Roeder Bros./Wikimedia Commons
Belle Starr, sitting side saddle on her horse staring intently at one of the Roeder brothers, photographers in Fort Smith, Arkansas. She is wearing a single loop holster that has a pearl handled revolver in it, a riding crop in her left hand and is wearing leather gloves. She is posing in front of a building with an unidentified man mounted on horse beside her. The image was taken in 1886.

Native History: Oklahoma Territory’s ‘Bandit Queen’ Killed

Alysa Landry
2/3/14

This Date in Native History: On February 3, 1889, the outlaw Belle Star was killed by two shots from behind, ending the reign of the famous “Bandit Queen” in the Oklahoma Territory.

Starr, known for her lifelong partiality for men of questionable character—including her marriage to Cherokee outlaw Sam Starr—was born Myra Belle Shirley near Carthage, Missouri, in February 1846. She was the only daughter of Judge John and Eliza Shirley, and she had a twin brother who joined a group of Confederate guerillas during the Civil War and was killed during an engagement with federal cavalry.

Starr, who was only 15 when the war started, also joined the guerillas and served as a spy for Confederate forces. When the war ruined her father’s business as an innkeeper, the whole family moved to Texas to make a fresh start.

In a 1901 biography provided by the Oklahoma Historical Society, Starr’s childhood is described as “sweet and innocent as the newborn flower,” but her mature years were “a strange mixture of the sentimental, the terrible and the grotesque.”

This image of Belle Starr appeared in the magazine True West.

Fueled with hate over her brother’s death, Starr joined the Younger-James gang, a group of Confederate outlaws known for robbing banks and trains. She married her first husband, James Reed, shortly after her 20th birthday and gave birth to two children. Reed was a fugitive from justice and spent a lot of time in Oklahoma Indian Territory. He was killed by one of his own men in 1874.

During the decades following the Civil War, robbery was commonplace and the Cherokee Nation and other tribal lands became a refuge for outlaws, said Bill Welge, director of American Indian Culture and Preservation for the Oklahoma Historical Society. The sovereign Cherokee Nation had its own justice system, and it continually appealed to the federal government to take care of the fugitives on Indian land. Those pleas were ignored, Welge said.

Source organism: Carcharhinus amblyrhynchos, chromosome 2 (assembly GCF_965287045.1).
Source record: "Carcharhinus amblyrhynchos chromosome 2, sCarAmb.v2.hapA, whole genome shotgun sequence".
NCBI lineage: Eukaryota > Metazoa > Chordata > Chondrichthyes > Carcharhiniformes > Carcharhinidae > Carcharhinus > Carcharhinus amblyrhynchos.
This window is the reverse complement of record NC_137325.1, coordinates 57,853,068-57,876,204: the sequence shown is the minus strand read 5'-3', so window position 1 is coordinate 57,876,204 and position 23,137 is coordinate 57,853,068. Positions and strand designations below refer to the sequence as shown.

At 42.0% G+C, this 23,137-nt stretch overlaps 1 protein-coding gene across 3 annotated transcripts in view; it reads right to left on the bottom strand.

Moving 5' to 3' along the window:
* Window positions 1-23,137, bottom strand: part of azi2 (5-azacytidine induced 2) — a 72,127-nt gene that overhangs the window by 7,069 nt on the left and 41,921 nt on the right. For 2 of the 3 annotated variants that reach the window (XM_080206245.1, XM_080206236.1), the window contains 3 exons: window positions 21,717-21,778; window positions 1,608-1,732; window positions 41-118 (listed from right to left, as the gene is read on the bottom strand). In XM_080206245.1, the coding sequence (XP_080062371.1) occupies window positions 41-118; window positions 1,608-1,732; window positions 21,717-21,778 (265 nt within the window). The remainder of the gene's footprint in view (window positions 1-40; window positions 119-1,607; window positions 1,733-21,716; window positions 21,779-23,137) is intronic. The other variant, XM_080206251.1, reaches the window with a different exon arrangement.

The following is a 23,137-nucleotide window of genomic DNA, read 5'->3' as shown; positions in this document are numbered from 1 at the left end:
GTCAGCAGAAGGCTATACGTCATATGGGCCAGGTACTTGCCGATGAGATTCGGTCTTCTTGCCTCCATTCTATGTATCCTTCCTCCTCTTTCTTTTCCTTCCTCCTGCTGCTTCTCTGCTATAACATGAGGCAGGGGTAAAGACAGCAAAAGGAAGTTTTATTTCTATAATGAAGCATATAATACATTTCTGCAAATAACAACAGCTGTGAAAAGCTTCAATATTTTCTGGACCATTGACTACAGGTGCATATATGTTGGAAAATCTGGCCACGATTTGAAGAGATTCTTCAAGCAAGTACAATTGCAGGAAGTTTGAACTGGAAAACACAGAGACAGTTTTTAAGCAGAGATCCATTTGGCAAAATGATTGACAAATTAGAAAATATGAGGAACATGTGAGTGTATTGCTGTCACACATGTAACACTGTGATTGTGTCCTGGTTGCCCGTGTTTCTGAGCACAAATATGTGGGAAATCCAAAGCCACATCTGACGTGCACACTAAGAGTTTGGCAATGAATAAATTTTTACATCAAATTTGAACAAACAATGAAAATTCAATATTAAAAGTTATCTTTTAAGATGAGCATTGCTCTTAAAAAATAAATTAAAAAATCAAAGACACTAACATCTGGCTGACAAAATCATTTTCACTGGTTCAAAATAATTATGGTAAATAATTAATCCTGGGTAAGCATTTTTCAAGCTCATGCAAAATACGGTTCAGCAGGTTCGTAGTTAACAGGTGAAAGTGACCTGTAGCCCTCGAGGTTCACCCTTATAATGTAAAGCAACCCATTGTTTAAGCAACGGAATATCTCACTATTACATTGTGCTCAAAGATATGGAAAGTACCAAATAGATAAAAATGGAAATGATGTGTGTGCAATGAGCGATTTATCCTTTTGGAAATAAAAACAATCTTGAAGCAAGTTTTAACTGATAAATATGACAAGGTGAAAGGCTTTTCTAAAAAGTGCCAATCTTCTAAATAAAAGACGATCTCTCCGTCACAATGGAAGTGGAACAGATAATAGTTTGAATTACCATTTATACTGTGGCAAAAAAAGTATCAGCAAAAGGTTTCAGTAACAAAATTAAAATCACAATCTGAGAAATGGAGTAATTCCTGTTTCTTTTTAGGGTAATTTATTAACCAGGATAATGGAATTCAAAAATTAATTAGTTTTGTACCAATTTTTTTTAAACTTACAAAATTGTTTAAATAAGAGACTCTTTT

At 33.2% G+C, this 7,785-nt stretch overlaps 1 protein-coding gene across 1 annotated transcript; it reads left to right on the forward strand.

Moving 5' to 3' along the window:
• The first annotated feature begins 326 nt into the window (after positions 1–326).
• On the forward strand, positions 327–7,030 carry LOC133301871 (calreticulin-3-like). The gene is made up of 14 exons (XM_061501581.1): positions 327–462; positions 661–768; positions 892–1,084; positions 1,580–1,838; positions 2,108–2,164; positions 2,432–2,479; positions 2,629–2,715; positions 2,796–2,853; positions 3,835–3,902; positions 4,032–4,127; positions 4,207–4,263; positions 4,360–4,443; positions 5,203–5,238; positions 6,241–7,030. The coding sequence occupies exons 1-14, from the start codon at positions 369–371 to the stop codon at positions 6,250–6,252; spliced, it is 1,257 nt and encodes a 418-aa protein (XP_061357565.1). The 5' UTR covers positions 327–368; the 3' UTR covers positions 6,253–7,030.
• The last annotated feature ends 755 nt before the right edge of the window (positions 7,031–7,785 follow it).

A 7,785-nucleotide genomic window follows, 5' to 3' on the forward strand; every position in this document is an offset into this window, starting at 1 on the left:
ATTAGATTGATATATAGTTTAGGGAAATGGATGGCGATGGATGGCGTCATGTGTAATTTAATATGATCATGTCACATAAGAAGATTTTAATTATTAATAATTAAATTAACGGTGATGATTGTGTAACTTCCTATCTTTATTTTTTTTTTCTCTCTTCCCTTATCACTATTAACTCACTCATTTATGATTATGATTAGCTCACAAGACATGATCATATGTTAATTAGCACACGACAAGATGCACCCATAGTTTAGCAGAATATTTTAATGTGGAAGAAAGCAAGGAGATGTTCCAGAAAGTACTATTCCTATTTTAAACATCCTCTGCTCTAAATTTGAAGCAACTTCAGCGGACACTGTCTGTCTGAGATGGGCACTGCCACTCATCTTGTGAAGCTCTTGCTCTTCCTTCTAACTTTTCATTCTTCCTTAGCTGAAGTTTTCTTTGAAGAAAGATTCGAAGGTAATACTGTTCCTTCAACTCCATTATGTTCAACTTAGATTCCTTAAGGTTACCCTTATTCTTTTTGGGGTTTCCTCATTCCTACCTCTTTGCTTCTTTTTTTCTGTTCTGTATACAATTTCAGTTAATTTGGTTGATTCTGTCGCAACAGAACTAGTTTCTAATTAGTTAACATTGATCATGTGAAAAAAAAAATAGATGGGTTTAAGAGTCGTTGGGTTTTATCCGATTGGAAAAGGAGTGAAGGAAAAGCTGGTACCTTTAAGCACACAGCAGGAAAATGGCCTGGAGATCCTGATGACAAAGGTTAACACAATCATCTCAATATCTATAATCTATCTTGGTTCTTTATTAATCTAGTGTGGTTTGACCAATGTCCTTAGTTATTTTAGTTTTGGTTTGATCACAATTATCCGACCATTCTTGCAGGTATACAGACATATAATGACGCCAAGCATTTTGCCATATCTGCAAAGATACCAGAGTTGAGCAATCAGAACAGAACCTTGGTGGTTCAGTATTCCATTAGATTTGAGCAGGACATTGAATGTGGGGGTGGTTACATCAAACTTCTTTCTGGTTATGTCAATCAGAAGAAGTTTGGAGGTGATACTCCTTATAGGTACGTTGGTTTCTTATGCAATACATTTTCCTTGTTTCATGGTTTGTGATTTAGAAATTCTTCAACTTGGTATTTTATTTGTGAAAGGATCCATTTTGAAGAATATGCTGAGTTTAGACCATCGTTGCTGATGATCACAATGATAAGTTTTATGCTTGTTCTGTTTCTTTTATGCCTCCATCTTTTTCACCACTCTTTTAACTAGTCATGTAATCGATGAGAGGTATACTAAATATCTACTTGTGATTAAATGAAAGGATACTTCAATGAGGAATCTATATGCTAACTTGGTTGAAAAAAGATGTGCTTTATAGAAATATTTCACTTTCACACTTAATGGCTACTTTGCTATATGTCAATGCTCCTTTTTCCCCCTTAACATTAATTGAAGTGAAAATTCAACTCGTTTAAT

“Indian Territory was ripe for hiding fugitives because there was no extradition laws,” he said “Basically whites, blacks and Indians could commit a crime in Arkansas, Missouri or Texas and flee into Indian Territory to escape the long arm of the law.”

Starr remarried in 1880 to the Cherokee outlaw Sam Starr and made her home on the Cherokee Nation near a spot called Younger’s Bend. The two were arrested for horse theft in 1883 and served time in a Detroit federal prison.

In 1886, Sam Starr was killed in a shoot-out with his cousin, a tribal policeman for the Cherokee Nation.

According to a 1969 article that ran in the magazine True West, Starr married a third time, to a man named Jim July Starr (no relation to Sam), who was reportedly 15 years her junior.

On February 3, 1889, Belle Starr was riding her horse when someone shot her from 20 feet behind, Glenn Shirley wrote in his 1982 book Bell Starr and Her Times.

“A charge of buckshot struck her in the back and neck and knocked her from the saddle,” Shirley wrote. “As she tried to lift herself from the mud, the assassin leaped the fence and fired the other barrel of the shotgun. This time a heavy charge of turkey shot struck her in the shoulder and left side of the face.”

Starr lived for about an hour before dying in her home at Younger’s Bend. No one was ever convicted of her murder.

Although she earned the title of Bandit Queen and was called “the most notorious woman outlaw during the post-Civil War period,” Starr’s only documented crime was theft of a horse in 1882. She died on her 43rd birthday.

Much of what remains of Starr’s legacy—and that of other famous outlaws—is found in legends, said Keli Clark, marketing coordinator for Oklahoma State Parks and a member of the Creek Nation.

“There is lots of legend about the area, lots of folklore stories,” she said. “There are places in the forests and caves where outlaws are said to have hid.”

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